Calgary passes Uber-enabling bylaw, releases 222 taxi plates
The rideshare giant has promised an "early December" launch in Calgary
|Report an Error|
Share via Email
Uber is now revving their engines after a bylaw review makes their business model feasible in Calgary.
On Monday, councillors approved a livery bylaw tweak (in the form of a one-year pilot) that would give Transportation Network Companies (TNCs) another licensing fee option.
These changes are what Uber has indicated would bring their services back to city streets after they left in February.
The news brings a mix of anger and relief for some taxi drivers and brokerages, who have been advocating the city release all remaining plates in the wings to help the industry "compete with Uber."
Associated Cab President Roger Richard said Uber was able to do business back in February, and "no other TNC wanted these changes."
"It's all about Uber making more money," said Richard. "If one side is open, the other side should be the same...if they won't regulate the number of TNCs, they shouldn't regulate the number of taxis."
These companies still hold that because Uber operated illegally in Calgary, they shouldn't be granted "special privileges" in any new fee proposals, and should have been able to run under the city's initial rules. And some drivers and brokerages even allege a "backroom deal" between the company and mayor's office.
"Whatever," said mayor Naheed Nenshi when asked about allegations of a deal. "We did what was right for Calgarians today."
Nenshi noted that adding more plates to the road was a mistake, but his message directly to drivers was that if they aren't part of the lucky few who get plates from the next lottery, they have new options.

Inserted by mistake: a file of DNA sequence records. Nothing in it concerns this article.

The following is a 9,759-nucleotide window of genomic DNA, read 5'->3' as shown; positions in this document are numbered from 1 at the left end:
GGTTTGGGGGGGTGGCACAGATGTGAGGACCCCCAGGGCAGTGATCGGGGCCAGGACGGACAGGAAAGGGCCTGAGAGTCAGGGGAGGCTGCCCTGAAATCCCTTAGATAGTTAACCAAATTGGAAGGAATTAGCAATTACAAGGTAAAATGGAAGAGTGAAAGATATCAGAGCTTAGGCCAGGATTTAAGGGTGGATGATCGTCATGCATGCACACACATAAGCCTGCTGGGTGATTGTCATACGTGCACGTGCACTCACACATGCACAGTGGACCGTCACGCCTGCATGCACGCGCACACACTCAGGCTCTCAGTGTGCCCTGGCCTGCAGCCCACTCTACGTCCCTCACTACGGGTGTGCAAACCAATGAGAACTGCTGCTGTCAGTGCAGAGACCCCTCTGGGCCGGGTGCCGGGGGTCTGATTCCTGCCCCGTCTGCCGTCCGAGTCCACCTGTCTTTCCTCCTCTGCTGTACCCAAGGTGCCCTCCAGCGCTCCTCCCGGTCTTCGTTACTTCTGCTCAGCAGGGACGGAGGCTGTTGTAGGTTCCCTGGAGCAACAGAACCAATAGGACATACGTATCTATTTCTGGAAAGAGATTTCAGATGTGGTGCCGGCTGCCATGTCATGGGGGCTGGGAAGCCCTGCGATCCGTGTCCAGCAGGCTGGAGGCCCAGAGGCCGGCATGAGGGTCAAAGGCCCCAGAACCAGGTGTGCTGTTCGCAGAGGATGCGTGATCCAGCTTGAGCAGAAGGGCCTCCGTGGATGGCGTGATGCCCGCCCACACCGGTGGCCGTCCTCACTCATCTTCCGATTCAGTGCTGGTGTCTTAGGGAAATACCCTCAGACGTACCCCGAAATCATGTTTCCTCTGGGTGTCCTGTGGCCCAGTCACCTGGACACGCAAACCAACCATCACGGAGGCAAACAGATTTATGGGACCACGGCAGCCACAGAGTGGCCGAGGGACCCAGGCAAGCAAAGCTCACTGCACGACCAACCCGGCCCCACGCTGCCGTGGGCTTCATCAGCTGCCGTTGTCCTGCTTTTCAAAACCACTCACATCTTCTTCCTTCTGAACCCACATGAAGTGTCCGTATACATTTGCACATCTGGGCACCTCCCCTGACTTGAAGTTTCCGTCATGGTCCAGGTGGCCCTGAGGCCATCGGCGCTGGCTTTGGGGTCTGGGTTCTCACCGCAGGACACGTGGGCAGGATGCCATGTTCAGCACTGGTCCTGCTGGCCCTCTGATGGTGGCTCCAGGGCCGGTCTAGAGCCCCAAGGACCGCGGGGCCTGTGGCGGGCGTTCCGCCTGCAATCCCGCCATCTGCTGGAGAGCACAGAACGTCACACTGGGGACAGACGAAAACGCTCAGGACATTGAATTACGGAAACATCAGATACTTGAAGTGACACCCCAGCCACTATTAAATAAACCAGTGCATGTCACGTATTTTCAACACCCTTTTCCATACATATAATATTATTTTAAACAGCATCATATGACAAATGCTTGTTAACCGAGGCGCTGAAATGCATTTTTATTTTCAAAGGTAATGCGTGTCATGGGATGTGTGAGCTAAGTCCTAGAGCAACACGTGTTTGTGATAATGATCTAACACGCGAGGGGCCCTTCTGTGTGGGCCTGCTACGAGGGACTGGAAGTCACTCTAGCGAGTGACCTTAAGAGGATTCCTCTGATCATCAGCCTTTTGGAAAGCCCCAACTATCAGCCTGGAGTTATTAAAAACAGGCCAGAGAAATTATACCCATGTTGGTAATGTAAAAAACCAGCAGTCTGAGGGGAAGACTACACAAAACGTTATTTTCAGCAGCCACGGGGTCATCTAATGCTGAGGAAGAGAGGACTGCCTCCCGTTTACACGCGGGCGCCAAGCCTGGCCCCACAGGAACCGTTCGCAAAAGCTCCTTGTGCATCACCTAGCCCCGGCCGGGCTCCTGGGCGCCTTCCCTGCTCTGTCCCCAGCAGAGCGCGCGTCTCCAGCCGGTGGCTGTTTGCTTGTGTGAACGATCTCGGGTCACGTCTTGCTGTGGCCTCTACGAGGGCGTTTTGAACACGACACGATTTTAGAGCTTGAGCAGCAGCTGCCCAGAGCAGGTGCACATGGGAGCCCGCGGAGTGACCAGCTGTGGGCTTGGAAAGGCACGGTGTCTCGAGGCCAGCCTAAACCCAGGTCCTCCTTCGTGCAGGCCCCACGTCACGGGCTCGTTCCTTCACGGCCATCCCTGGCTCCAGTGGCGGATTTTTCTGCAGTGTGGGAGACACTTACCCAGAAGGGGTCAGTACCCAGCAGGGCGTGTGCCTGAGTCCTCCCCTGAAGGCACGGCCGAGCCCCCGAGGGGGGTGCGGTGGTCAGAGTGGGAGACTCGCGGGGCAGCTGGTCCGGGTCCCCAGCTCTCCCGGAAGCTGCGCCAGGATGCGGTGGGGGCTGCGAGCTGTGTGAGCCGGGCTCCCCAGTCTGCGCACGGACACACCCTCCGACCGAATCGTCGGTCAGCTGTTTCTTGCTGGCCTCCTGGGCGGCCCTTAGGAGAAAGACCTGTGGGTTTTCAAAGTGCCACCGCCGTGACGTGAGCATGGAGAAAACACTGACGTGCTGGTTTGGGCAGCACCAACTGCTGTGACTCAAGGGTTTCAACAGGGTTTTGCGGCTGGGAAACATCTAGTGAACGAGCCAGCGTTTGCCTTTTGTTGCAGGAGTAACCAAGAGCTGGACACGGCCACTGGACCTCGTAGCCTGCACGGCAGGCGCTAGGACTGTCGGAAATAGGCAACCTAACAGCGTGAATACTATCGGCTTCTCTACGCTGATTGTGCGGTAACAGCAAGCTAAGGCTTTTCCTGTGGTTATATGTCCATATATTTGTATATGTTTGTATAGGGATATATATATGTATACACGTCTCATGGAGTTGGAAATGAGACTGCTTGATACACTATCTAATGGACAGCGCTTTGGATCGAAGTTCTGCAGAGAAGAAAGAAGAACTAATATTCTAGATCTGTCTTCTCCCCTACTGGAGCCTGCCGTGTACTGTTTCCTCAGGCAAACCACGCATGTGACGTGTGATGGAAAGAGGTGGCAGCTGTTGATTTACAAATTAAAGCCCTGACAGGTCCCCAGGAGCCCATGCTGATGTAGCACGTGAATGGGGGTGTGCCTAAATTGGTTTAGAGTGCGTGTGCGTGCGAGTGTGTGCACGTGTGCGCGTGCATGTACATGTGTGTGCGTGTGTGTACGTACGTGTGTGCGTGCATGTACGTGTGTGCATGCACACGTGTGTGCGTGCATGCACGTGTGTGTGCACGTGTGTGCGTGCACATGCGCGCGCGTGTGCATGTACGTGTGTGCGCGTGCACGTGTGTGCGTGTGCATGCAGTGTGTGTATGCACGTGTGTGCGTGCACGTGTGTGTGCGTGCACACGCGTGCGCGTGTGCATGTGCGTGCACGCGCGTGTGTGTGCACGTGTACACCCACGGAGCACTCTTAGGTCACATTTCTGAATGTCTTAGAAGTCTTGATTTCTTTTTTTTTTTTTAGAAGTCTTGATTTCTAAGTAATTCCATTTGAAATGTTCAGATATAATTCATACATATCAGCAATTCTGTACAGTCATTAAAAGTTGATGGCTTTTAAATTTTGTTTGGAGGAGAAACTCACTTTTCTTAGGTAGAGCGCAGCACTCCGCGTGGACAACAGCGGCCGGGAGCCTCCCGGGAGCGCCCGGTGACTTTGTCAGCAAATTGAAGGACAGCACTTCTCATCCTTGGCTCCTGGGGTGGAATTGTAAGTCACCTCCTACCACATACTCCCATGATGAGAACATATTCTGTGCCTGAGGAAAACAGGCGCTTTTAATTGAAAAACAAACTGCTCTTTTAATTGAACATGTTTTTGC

"We're pleased city council has voted to update Calgary's ridesharing bylaw to provide needed flexibility for local drivers," said Uber spokesman Jean Christophe de le Rue. "As we've said, these changes will allow us to offer service to riders and drivers by early December."
Uber will share their official launch date soon.
According to the city, an application to lift the existing injunction against Uber drivers still needs to be made before they can legally hit the streets.
The proposed changes mean TNCs would foot the licensing bill, instead of administration's initial law, which put the onus on drivers. So, depending on the number of drivers, there’s a range of annual fees, a $15 per driver fee and a $0.20 per trip fee to round out administrative costs.
TNCs must pay a sum equal to the original $220 per driver fee model, but now have the choice between two different fee options.
The taxi plate debate and driver income:
Nenshi did stand up to urge council to hold all taxi plates waiting in the wings – he said adding cabs would only pad broker's pockets, and not improve driver livelihood.
"Releasing those new plates does one thing, and one thing only," said Nenshi. "It provides $3.5 million in straight up income to the two or three brokerages, and that's it."
Another revalation, which drivers have been privately vocal to Metro about, is the fact that February's bylaw has been hard on them. Along with amendments that legalized TNC operations, the bylaw also allowed cab companies to decide their own fare rates – which, in turn, gave consumers a 15 to 20 per cent discount on fares – but didn't require the brokers to lower their stand rents.
"I will be very, very interested to see what happens to stand rents," said Nenshi. "If they don't go down as a result of demand from new entrants, then I will be asking administration if we should start regulating those rents."
According to Nenshi, these rates can be more than $300 every week. He noted when the companies lowered their rates, he didn't see a stand rent rate decrease.
Checker did drop their stand rates, but Associated has not.
"The last two stand rent increases, we didn't raise our stand rent either," said Associated Cab general manager Jeff Garland. "We have fixed costs, if you measure our profitability at the end of the year, compared to any other business, you'll find our profit margin is in the one percentile compared to most other businesses...it's not a cash cow by any means."
In the end, council opted to release the 222 plates, which cab companies highlighted as one of the few ways to help them compete once Uber is in the market.